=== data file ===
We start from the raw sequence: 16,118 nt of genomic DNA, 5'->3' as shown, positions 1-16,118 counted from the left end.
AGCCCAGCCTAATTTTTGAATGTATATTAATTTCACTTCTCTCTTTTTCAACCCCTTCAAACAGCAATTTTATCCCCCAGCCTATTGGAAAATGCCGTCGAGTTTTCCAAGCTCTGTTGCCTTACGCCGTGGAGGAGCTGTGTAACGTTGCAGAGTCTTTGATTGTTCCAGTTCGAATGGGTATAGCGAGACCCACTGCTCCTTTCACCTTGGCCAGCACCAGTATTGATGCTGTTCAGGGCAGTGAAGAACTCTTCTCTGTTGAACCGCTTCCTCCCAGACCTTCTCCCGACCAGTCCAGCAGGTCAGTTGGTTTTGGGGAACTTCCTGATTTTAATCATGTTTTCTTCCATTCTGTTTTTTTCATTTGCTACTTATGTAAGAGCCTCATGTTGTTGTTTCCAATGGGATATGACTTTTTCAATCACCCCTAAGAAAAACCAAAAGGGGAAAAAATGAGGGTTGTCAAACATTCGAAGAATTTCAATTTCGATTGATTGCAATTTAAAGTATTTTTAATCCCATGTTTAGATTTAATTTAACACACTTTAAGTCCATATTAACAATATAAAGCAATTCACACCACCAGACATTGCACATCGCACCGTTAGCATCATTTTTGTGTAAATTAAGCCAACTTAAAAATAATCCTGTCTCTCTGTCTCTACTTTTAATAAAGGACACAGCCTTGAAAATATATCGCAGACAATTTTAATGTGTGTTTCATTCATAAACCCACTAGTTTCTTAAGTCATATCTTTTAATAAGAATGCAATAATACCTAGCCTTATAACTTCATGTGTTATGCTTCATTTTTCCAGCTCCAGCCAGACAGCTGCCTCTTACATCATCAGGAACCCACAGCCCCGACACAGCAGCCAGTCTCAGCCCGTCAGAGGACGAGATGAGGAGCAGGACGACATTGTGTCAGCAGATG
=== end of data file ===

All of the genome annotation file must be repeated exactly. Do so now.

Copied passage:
We start from the raw sequence: 16,118 nt of genomic DNA, 5'->3' as shown, positions 1-16,118 counted from the left end.
AGCCCAGCCTAATTTTTGAATGTATATTAATTTCACTTCTCTCTTTTTCAACCCCTTCAAACAGCAATTTTATCCCCCAGCCTATTGGAAAATGCCGTCGAGTTTTCCAAGCTCTGTTGCCTTACGCCGTGGAGGAGCTGTGTAACGTTGCAGAGTCTTTGATTGTTCCAGTTCGAATGGGTATAGCGAGACCCACTGCTCCTTTCACCTTGGCCAGCACCAGTATTGATGCTGTTCAGGGCAGTGAAGAACTCTTCTCTGTTGAACCGCTTCCTCCCAGACCTTCTCCCGACCAGTCCAGCAGGTCAGTTGGTTTTGGGGAACTTCCTGATTTTAATCATGTTTTCTTCCATTCTGTTTTTTTCATTTGCTACTTATGTAAGAGCCTCATGTTGTTGTTTCCAATGGGATATGACTTTTTCAATCACCCCTAAGAAAAACCAAAAGGGGAAAAAATGAGGGTTGTCAAACATTCGAAGAATTTCAATTTCGATTGATTGCAATTTAAAGTATTTTTAATCCCATGTTTAGATTTAATTTAACACACTTTAAGTCCATATTAACAATATAAAGCAATTCACACCACCAGACATTGCACATCGCACCGTTAGCATCATTTTTGTGTAAATTAAGCCAACTTAAAAATAATCCTGTCTCTCTGTCTCTACTTTTAATAAAGGACACAGCCTTGAAAATATATCGCAGACAATTTTAATGTGTGTTTCATTCATAAACCCACTAGTTTCTTAAGTCATATCTTTTAATAAGAATGCAATAATACCTAGCCTTATAACTTCATGTGTTATGCTTCATTTTTCCAGCTCCAGCCAGACAGCTGCCTCTTACATCATCAGGAACCCACAGCCCCGACACAGCAGCCAGTCTCAGCCCGTCAGAGGACGAGATGAGGAGCAGGACGACATTGTGTCAGCAGATG